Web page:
Soon after 9/11 occurred, I took a flight out of Providence airport and witnessed practically every brown-skinned male, almost every person with Muslim attire, men and women, pulled aside and questioned.
I am a person of mixed race: half Filipina, Native American and Dutch American. Many people have asked me what my nationality is.
I simply tell them I am American.
“I know that,” they would say. “But what are you?” Then I’d say I’m Filipina-American, an identity I hold dear because of my full-blooded Filipina mother and my American father. If it weren’t for the Vietnam War I would not be here, because my biological father, an Air Force serviceman, would not have met my mother in the Philippines.
I know what unrest and madness is. I was conceived from it. I also know what dictatorial military control is. I grew up during the Marcos regime in the Philippines and I am all too familiar with the omnipotent rule of a tyrant.
When I heard about the call for racial profiling to spot potential terrorists, I cringed. I served in the U.S. Army, active duty and reserves. I was a military brat. I graduated high school at Clark Air Force Base, Philippines. I am no stranger to the
military so I know that military members and their families have sacrificed more than the rest of us can even fathom.
But this is not a fine time to be brown-skinned. I have been mistaken for being Brazilian, Hawaiian to Mexican, upon various others. Could I be mistaken for being a Muslim terrorist by appearance? It would be quite possible, if I look suspicious enough to somebody with a gun. The thing is, being suspicious is so subjective. The person holding the trigger is gripped with preconceived notions and fear.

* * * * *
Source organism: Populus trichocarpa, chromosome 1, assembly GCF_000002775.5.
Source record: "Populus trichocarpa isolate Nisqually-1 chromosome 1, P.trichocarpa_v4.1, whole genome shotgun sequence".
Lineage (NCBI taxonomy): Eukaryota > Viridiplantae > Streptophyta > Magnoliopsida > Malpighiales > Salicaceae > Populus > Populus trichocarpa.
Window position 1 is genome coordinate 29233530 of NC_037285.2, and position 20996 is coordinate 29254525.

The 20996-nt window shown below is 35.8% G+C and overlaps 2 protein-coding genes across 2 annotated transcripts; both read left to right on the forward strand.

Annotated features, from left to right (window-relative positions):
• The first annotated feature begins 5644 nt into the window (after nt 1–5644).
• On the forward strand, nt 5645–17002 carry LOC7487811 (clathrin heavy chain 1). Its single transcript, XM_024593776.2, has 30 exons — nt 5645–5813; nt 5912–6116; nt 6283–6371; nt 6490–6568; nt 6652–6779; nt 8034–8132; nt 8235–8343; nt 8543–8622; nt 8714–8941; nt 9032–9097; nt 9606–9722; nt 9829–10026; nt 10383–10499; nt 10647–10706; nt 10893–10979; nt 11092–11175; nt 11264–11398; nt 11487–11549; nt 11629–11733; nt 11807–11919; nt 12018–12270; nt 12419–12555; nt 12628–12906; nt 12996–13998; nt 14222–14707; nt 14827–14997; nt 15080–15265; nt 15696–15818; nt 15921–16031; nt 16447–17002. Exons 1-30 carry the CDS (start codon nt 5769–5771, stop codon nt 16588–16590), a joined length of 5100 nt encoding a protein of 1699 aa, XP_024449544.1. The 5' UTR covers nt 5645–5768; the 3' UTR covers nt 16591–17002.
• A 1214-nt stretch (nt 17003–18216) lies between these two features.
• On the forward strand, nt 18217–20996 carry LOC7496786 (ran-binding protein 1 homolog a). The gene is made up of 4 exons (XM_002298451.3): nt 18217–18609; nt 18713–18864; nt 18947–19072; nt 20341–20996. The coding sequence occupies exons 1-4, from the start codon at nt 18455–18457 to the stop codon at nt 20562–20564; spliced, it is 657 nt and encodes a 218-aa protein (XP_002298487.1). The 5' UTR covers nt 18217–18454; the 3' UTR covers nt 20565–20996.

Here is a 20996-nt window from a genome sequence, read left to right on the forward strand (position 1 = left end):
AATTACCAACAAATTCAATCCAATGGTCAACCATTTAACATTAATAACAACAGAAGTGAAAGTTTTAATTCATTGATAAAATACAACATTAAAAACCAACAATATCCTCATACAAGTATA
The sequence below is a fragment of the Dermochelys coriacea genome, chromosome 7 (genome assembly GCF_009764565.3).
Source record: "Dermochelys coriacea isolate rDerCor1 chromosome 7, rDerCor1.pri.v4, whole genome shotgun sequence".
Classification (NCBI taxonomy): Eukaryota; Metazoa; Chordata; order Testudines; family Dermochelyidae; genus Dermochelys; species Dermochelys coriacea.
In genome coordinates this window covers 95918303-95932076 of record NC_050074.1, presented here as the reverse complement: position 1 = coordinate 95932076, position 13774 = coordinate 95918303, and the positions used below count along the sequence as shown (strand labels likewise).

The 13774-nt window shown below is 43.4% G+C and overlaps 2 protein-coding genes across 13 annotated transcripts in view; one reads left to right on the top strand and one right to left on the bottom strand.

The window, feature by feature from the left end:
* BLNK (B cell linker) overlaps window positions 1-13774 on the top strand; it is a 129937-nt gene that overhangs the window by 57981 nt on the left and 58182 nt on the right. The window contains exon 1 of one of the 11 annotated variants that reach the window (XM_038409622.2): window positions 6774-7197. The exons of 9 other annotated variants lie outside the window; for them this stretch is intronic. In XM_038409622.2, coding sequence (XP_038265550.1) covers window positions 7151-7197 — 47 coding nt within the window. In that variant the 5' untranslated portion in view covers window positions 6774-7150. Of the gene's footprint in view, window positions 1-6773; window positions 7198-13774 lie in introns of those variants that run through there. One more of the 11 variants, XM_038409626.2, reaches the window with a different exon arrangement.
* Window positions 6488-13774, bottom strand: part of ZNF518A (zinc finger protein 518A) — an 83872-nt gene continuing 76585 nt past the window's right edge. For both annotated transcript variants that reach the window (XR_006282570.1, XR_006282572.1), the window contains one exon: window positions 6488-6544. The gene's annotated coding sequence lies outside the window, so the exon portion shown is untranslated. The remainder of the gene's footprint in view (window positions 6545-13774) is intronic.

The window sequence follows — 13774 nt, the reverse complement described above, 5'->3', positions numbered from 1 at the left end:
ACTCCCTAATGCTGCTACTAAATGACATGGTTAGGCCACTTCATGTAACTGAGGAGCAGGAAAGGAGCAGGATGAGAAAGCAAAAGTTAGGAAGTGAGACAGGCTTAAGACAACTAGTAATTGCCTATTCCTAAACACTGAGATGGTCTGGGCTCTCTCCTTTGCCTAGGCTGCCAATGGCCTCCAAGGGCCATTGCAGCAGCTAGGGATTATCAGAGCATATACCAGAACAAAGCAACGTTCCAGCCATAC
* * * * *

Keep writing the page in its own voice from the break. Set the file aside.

Yes, we have to be diligent but we should not look each other sideways because of our exterior.
As in the case of the Japanese-Americans during WWII who were forced to leave their way of life, their property and herded into concentration camps-have we not learned from this?
When Prime Minister Tony Blair declared that Britain would go on with their normal lives after the London terrorist bombings, it was indeed, a noble statement, until he confirmed his demoralizing shoot-to- kill policy, which inevitably killed an innocent Brazilian man.
If we let fear like this run rampant and unchecked, the freedoms we have known will slowly but surely cease to exist when we abandon our civil liberties. As far as I’m concerned, by doing so, we would only be playing right into the terrorists’ hands, by running amuck, rapt with paranoia and stirring the pot once more of repressed racism-hoping that we, all of free world, would self-destruct.